Nationwide, there is a rape every six minutes. A woman is beaten every 18 seconds; three to four million are battered every year. Three out of four women will be the victims of at least one violent crime during their lifetime. In over one-half of reported rapes, the rapist is an acquaintance, neighbor, friend or relative.
- Date with friends before accepting a single date.
- Be assertive if you are being humiliated. Make a scene and/or run away
- Trust your INSTINCTS
- Use peepholes to identify people before opening the door
- Require identification from service providers.
- Don’t let anyone you don’t know well inside your residence to use the phone; make the call for them.
- Avoid being in isolated areas such as laundries or parking garages by yourself, especially at night
- Have a telephone readily available near your bed for quick use at night.
- Stay in well-lighted areas, away from alleys, bushes, and entryways.
- Walk confidently, directly, and at a steady pace.
- Walk on the side of the street facing traffic.
- If a driver stops to ask directions, avoid getting near the vehicle
- If you are in trouble, attract help any way you can. Yell, call for help, shout "fire", or break a window.
- Above all, be aware of your surroundings and the people around you, even those you know.
*** Most importantly – Learn how to defend yourself should the need arise unexpectedly. The Police will most likely only be there to help after the assault has already taken place. Your life and families life relies on your abilities to defend a vicious assault.***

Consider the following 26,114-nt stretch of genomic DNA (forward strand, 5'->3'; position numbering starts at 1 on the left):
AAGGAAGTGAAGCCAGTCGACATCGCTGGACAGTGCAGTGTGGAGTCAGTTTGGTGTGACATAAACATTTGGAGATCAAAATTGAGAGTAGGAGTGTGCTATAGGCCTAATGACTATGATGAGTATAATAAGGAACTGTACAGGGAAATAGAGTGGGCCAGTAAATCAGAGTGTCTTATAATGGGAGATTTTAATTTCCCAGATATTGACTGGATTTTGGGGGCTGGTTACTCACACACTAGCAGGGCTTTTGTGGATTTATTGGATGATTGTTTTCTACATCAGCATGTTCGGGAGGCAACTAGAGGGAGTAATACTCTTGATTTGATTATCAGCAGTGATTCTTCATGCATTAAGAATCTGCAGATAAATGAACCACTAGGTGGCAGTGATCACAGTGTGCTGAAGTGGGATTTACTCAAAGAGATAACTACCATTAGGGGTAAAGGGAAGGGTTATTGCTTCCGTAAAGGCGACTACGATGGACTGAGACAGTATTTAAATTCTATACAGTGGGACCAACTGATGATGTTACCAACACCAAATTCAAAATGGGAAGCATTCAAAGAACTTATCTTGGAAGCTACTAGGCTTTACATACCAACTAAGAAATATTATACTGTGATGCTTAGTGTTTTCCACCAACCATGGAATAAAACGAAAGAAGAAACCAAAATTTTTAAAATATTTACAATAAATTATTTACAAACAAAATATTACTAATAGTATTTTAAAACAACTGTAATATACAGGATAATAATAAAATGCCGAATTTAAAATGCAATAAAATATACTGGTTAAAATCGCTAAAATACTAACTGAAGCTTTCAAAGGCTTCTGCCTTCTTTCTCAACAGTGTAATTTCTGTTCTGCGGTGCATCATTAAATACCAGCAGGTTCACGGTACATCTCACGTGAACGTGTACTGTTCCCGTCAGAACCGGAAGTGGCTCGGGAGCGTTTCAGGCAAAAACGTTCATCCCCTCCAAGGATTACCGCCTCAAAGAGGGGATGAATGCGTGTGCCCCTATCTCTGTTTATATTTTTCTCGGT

color codes for combat readiness
Understanding the "color code of combat" is a first step to being able to fully implement your self-defense skills in real life. Colonel Jeff Cooper, a combat firearms expert, originally developed these Color Codes. Don’t be fooled by the simplicity of the codes. You need to etch these colors and their meaning into your mind. Success in combat/survival-defense relies more on an aware/alert mindset than any other combative element. There are four (4) colors in the code: White, Yellow, Orange and Red. As you progress from one color to the next you become better prepared to deal with specific threats. Click here for a more detailed version of the color code system.
In Orange, you are aware of the positions of all potentially hostile people around you, as well as any weapons they may be able to use–in their hands or within reach. You are developing a plan for dealing with the potential hostiles: "…first I take out the guy with the bat, then the big guy near the truck…" You have also identified multiple escape routes, depending on what response you will use. In addition to being mentally ready, you are physically ready as well.
Condition Red: The fight is on. Someone is assaulting you and you are reacting to the attack and defending yourself. You are taking immediate and decisive action to stop your opponent, flee, or get help.
We can teach you the skills to save your life.